Tonight (Tuesday, May 10), the Carrboro Town Council is meeting to discuss its new comprehensive plan, titled Carrboro Connects (The last one was called Carrboro 2020, but appears to not meet the state’s definition of a “comprehensive plan”). While Chapel Hill has put together many comprehensive plans in the past, this is a first for Carrboro. Put together by Teska Associates, an Illinois-based firm, along with a handful of subcontractors, the 231-page adoption draft will shape the future of Carrboro for the next 20 years. (For those who have read previous drafts, here’s what’s new). On Monday Patrick McDonough, published a thorough review of the draft.

Tonight, the Council has the opportunity to approve the draft, or send it back for further revisions.

8:47: Damon Seils notes that Carrboro won a state award for citizen participation in the Carrboro Connects plan. (And an award for “doing the most with the least amount of resources”).

8:51: Trish McGuire opens with an overview of the plan, including this “very Carrboro” slide.

8:58: That said, this plan, at 231 pages, is excessively long. (And, at several times, frustratingly vague.)

9:00: Because Council member Randee Haven-O’Donnell is absent tonight, Mayor Damon Seils said that the town is not going to adopt the plan tonight. The state-imposed deadline for adoption is July 1, 2022. Under state law passed two years ago, towns that want to zone land are required to have comprehensive plans.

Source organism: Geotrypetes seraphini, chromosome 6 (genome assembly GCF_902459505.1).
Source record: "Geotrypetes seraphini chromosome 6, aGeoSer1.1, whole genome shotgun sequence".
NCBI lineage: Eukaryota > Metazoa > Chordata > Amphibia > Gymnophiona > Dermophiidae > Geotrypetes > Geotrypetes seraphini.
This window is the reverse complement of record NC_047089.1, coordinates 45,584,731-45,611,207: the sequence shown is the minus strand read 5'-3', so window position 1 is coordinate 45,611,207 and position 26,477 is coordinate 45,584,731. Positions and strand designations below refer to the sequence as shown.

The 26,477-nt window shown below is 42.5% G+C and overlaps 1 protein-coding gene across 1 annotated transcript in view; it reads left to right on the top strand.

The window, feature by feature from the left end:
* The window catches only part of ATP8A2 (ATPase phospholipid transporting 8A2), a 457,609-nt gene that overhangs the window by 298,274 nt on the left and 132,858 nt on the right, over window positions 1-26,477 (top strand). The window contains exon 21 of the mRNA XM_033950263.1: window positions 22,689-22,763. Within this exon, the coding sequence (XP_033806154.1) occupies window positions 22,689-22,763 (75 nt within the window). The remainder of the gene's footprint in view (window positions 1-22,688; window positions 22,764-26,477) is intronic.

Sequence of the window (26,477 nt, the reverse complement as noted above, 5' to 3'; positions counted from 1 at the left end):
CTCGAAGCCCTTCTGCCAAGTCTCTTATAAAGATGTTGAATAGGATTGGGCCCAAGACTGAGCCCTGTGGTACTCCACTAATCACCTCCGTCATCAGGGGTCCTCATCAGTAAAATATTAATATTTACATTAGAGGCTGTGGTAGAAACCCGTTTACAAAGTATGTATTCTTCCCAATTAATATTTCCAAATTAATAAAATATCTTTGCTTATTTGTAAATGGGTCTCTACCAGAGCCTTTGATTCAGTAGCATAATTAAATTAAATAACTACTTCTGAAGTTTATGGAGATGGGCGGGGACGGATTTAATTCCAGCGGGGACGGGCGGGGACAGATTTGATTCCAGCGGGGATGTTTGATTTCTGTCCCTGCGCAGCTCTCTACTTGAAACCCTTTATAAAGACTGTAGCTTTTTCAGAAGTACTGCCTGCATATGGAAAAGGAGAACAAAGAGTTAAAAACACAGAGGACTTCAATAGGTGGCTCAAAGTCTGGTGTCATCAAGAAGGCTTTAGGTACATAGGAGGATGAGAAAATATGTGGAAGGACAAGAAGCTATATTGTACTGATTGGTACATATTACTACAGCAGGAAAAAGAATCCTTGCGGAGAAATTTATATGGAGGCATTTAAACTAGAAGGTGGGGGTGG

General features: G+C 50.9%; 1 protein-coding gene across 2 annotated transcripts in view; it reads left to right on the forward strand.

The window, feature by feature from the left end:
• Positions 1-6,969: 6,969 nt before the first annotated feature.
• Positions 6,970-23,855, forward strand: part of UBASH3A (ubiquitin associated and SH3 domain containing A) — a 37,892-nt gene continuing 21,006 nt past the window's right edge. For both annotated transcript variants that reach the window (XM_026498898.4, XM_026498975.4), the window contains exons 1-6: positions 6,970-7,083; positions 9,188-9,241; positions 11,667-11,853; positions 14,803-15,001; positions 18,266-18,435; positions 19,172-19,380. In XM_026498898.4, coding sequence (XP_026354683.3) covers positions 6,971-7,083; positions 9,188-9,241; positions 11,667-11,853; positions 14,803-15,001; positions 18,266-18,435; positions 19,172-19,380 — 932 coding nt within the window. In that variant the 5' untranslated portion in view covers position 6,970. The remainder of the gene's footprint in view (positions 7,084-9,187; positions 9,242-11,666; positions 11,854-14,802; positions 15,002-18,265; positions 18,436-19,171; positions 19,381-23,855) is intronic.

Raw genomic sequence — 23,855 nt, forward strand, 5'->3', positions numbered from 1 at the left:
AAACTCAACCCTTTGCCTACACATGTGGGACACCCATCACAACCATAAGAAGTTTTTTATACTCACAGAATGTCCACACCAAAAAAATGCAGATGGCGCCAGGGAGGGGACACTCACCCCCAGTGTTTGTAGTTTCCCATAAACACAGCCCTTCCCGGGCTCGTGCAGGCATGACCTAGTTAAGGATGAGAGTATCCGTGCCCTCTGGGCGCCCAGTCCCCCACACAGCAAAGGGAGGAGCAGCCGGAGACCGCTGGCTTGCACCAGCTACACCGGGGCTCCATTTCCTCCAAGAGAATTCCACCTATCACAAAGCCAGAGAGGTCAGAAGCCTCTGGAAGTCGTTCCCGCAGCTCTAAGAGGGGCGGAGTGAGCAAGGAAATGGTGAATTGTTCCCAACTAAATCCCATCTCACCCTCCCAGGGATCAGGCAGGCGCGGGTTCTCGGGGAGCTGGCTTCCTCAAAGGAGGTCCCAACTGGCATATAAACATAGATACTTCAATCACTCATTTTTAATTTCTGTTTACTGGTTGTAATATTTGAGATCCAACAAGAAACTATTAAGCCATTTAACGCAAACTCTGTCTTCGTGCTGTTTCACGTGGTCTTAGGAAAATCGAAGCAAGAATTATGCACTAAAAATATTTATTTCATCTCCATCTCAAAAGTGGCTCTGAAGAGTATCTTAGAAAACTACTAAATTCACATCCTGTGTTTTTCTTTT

9:13: Carrboro community member Diana Newton asks why the flood resilience framework and stormwater condition assessment are not included. She observes that the measures listed in the report are generic and loose, making it difficult for the town to see progress. Proposes that the town not adopt the plan.

9:22: Carrboro community member Catherine Fray observes that the Carrboro status quo exerts a strong hold over this plan. They argue that language continues to be watered down. The council should not shy away from addressing political controversies. They note that the community was encouraged not to discuss issues that divide that town, like greenways and parking. Notes that the report loses strong language when it gets to tough issues. “If Raleigh can remove parking minimums, Carrboro can do it.”

9:32: Damon Seils notes that the council might return to the document on June 7.  Council member Barbara Foushee asks about timeframe for revisions.
9:35: Danny Nowell asks about parking. He wants to eliminate parking minimums by right in certain zones. Sammy Slade wants to make the minimums the maximums.

9:40: Nowell asks “Can we be as aggressive as Mebane?,” when it comes to eliminating parking minimums.

9:43: Carrboro’s Planning Director Trish McGuire argues against banning parking minimums. Seils reminds McGuire that the Council has already recommended eliminating parking minimums, and suggests that the council consider capping the number parking spaces outside the transit corridors.

9:49: Sammy observes that the goal is access to downtown, not parking per se.

9:52: Seils notes that the town is “one yard from the goal line,” asking for the council to not make too many demands of town staff or the consultants.

9:55: Nowell argues that the town should explore permitting duplexes, triplexes, quadplexes on lots currently reserved only for unattached homes.

10:04: The town’s consultant suggests that the town should use the promise of reducing parking requirements as a way to incentivize affordable housing. This is a terrible idea.

10:12: There’s a long discussion of how and whether to allow for denser housing in neighborhoods that only permit unattached homes.

10:21: Seils thanks the consultant for their participation in the discussion. Notes that the Council will come back on June 7 for adoption. And with that, we end our live blog. Thanks for reading!

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Martin Johnson lives in Chapel Hill. He teaches film studies courses at the University of North Carolina at Chapel Hill. He is also a member of NEXT Chapel Hill-Carrboro and the Bicycle Alliance of Chapel...

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